pastors balancing family life and ministryMy wife and I have 3 grown kids. One has survived a brain tumor, one was a straight arrow, and one was a challenge. My oldest daughter Heather (our challenge) even co-wrote a book with me about the experience in our family called Daughters Gone Wild-Dads Gone Crazy.

I’ve excerpted 5 insights from our book about how to keep your family intact in the pressure-cooker of ministry.

1. Resist turning words into weapons.

Heather got me so angry that at times I said some things I wish I had never said. I wish I could have taken back some of those angry words as the Bible tells us. Reckless words pierce like a sword, but the tongue of the wise brings healing (Prov. 12.18 (NIV-G/K). One psychologist suggested that we wait 30 seconds before responding in an angry situation.

2. Stoke the relationship fire with your children to keep the relationship alive.

If you’ve ever gone camping, to keep the fire going you must stoke it by stirring the embers. Often when I was hurt so much I had to make a conscious choice to reach out to her in tangible ways to let her know that I loved her. Just small things like simple grace gifts kept the relationship alive. Although I stumbled often, Heather later wrote us a letter that really touched our hearts. Here’s what she said.

“Thank you for never closing your heart to me. I wouldn’t be what I am now if you had…I always felt the love of God from you…through your unrelenting pursuit of me in my times of darkness, through your never giving up on me, through everything you did for me in spite of how horrible I was..that’s how God loves us.”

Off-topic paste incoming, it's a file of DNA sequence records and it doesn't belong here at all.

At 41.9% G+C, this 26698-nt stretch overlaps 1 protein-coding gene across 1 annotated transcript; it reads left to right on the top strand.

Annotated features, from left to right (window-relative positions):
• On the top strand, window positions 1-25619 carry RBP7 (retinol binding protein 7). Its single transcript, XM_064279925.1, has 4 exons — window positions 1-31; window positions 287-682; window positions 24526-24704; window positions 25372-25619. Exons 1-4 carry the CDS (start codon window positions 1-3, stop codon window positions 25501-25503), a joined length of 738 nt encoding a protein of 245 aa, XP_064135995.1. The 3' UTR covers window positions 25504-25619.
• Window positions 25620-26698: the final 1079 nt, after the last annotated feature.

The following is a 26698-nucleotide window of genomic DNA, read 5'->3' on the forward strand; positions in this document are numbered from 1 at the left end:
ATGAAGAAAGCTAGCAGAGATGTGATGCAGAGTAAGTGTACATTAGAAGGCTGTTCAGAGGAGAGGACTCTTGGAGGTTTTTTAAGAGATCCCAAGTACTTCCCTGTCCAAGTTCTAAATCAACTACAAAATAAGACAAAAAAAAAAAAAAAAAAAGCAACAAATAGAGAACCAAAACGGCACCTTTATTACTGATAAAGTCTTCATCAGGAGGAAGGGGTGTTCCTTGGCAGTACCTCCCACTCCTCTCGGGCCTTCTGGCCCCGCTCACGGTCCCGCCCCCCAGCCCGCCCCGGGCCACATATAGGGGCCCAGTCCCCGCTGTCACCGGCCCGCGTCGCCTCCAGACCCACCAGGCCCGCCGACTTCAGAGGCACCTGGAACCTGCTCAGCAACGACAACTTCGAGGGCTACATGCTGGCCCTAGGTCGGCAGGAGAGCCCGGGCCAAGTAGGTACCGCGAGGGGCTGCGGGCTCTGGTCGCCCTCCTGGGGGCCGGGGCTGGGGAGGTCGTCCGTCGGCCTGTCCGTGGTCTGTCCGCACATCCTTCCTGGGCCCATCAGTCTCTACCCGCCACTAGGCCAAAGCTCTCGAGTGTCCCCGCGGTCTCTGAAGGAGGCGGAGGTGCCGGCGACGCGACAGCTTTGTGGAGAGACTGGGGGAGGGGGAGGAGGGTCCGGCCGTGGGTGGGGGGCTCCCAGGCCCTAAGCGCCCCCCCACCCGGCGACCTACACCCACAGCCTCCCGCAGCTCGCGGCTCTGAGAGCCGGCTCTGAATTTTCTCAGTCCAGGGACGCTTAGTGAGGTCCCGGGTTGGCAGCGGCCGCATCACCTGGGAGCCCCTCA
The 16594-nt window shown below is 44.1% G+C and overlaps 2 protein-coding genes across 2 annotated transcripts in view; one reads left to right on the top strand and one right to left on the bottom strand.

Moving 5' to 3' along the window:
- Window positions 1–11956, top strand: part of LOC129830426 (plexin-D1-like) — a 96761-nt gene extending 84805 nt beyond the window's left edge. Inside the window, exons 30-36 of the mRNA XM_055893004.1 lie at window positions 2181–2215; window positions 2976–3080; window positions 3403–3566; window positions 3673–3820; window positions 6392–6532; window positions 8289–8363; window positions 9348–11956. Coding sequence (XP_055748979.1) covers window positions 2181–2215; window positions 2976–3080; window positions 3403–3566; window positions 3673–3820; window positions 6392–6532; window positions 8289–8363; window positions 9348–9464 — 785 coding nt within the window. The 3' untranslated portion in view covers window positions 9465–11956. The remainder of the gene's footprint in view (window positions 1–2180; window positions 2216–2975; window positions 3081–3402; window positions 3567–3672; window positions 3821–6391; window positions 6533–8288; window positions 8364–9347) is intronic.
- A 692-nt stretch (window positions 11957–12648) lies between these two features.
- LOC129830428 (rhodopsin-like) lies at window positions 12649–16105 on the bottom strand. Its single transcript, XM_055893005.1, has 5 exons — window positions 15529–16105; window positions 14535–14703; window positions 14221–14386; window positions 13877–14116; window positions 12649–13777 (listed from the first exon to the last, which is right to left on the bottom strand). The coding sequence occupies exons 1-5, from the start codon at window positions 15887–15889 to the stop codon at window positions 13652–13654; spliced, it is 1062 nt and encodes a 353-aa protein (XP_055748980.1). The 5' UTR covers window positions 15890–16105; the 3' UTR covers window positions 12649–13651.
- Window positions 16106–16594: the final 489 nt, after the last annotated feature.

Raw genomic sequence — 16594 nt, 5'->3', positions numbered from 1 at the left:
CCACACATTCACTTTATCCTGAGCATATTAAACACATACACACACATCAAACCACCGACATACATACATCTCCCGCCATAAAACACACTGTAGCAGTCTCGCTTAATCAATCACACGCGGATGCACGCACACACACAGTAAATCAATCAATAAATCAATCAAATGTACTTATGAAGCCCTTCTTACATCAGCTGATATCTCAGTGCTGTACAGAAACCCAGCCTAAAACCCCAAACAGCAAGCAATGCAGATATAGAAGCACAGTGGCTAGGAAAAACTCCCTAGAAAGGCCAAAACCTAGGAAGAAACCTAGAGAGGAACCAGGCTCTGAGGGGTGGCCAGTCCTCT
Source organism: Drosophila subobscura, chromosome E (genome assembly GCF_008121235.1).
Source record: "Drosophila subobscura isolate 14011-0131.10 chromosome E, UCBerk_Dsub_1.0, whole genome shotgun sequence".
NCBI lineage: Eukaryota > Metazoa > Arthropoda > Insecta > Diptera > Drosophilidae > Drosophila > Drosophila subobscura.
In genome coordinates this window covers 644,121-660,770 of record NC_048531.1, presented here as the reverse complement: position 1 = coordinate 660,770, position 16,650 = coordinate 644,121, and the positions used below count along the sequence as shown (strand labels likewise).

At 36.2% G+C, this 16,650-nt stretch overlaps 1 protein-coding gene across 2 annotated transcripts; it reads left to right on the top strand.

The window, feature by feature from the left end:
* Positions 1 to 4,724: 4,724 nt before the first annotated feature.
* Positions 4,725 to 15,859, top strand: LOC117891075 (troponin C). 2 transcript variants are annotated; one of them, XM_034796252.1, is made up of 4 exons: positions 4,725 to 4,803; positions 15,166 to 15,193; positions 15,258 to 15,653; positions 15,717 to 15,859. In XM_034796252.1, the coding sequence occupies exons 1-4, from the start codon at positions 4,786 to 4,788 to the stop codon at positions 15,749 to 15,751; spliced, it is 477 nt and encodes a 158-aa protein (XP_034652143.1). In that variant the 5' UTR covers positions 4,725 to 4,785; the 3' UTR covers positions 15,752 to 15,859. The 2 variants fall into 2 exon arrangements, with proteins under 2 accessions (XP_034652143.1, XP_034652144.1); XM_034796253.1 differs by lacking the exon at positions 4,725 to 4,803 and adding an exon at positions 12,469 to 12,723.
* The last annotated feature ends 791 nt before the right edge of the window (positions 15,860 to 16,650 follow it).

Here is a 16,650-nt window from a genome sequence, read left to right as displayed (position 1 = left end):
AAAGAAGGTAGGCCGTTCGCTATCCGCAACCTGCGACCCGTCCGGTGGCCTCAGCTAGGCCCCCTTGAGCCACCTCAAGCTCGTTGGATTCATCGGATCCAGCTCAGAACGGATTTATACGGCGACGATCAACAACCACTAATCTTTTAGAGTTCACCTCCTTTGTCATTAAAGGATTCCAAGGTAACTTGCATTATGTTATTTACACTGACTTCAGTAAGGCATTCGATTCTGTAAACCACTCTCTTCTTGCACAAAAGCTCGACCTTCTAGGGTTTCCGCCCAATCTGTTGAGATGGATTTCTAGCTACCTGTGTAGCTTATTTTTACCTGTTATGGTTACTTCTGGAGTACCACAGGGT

3. No matter how much your children may hurt you, never close your heart to them.

At times I felt like giving up on her. But by God’s grace, I kept my heart open to her. I’m glad I did because I got to experience the fruit of reconciliation later.

4. Keep a good sense of humor.

Sometimes you simply must laugh between the tears. One night Heather showed up at 4 in the morning as we caught her climbing into the window on the biggest day of the church year, Easter Sunday. I had to keep a sense of humor to keep from killing her.

5. Choose your battles carefully and lose some on purpose.

Some battles with your children are not worth the fight. On biblical/moral/ethical values, stand your ground. On personal preferences, it’s worth losing some of those. Dress, a clean room, and some music choices are personal preferences. I love what one parent advised, “If you can cut it off, wash it out, or grow it out, don’t sweat it.”

What have you learned that has helped you keep your family intact?

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4 Things I Wish I Could Do Over as a Parent

We have three grown kids, one grandson, and one grandchild on the way. We love all of our  kids and they love us. As I reflect over my parenting years, I’d give myself a solid ‘B+’ in the parenting department. But, I would also would have parented differently in several ways. In a recent family service at our church, I shared these 4 things I wish I could do over as a parent. As you read them, ask which might apply to your parenting style.

Happy family on meadow at summer sunset